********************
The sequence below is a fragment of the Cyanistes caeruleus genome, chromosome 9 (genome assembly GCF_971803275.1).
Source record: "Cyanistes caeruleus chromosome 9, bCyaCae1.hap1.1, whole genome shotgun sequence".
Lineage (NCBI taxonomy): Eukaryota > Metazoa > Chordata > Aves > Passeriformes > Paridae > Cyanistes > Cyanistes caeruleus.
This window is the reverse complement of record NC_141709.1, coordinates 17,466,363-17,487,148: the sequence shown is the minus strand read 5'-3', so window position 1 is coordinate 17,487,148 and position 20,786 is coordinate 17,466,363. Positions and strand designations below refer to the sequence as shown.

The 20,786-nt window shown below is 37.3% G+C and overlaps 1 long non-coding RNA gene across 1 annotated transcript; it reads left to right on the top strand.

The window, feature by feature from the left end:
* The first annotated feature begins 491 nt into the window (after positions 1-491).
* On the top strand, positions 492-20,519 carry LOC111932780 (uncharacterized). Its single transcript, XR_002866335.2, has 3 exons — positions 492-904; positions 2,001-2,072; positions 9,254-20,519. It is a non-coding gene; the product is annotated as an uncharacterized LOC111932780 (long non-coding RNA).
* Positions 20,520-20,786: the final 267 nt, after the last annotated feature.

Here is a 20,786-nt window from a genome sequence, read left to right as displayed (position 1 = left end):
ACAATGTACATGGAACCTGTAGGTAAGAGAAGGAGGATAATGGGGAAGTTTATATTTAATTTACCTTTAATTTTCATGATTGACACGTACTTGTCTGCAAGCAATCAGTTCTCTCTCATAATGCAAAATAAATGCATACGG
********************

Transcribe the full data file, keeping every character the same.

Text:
The sequence below is a fragment of the Cyanistes caeruleus genome, chromosome 9 (genome assembly GCF_971803275.1).
Source record: "Cyanistes caeruleus chromosome 9, bCyaCae1.hap1.1, whole genome shotgun sequence".
Lineage (NCBI taxonomy): Eukaryota > Metazoa > Chordata > Aves > Passeriformes > Paridae > Cyanistes > Cyanistes caeruleus.
This window is the reverse complement of record NC_141709.1, coordinates 17,466,363-17,487,148: the sequence shown is the minus strand read 5'-3', so window position 1 is coordinate 17,487,148 and position 20,786 is coordinate 17,466,363. Positions and strand designations below refer to the sequence as shown.

The 20,786-nt window shown below is 37.3% G+C and overlaps 1 long non-coding RNA gene across 1 annotated transcript; it reads left to right on the top strand.

The window, feature by feature from the left end:
* The first annotated feature begins 491 nt into the window (after positions 1-491).
* On the top strand, positions 492-20,519 carry LOC111932780 (uncharacterized). Its single transcript, XR_002866335.2, has 3 exons — positions 492-904; positions 2,001-2,072; positions 9,254-20,519. It is a non-coding gene; the product is annotated as an uncharacterized LOC111932780 (long non-coding RNA).
* Positions 20,520-20,786: the final 267 nt, after the last annotated feature.

Here is a 20,786-nt window from a genome sequence, read left to right as displayed (position 1 = left end):
ACAATGTACATGGAACCTGTAGGTAAGAGAAGGAGGATAATGGGGAAGTTTATATTTAATTTACCTTTAATTTTCATGATTGACACGTACTTGTCTGCAAGCAATCAGTTCTCTCTCATAATGCAAAATAAATGCATACGG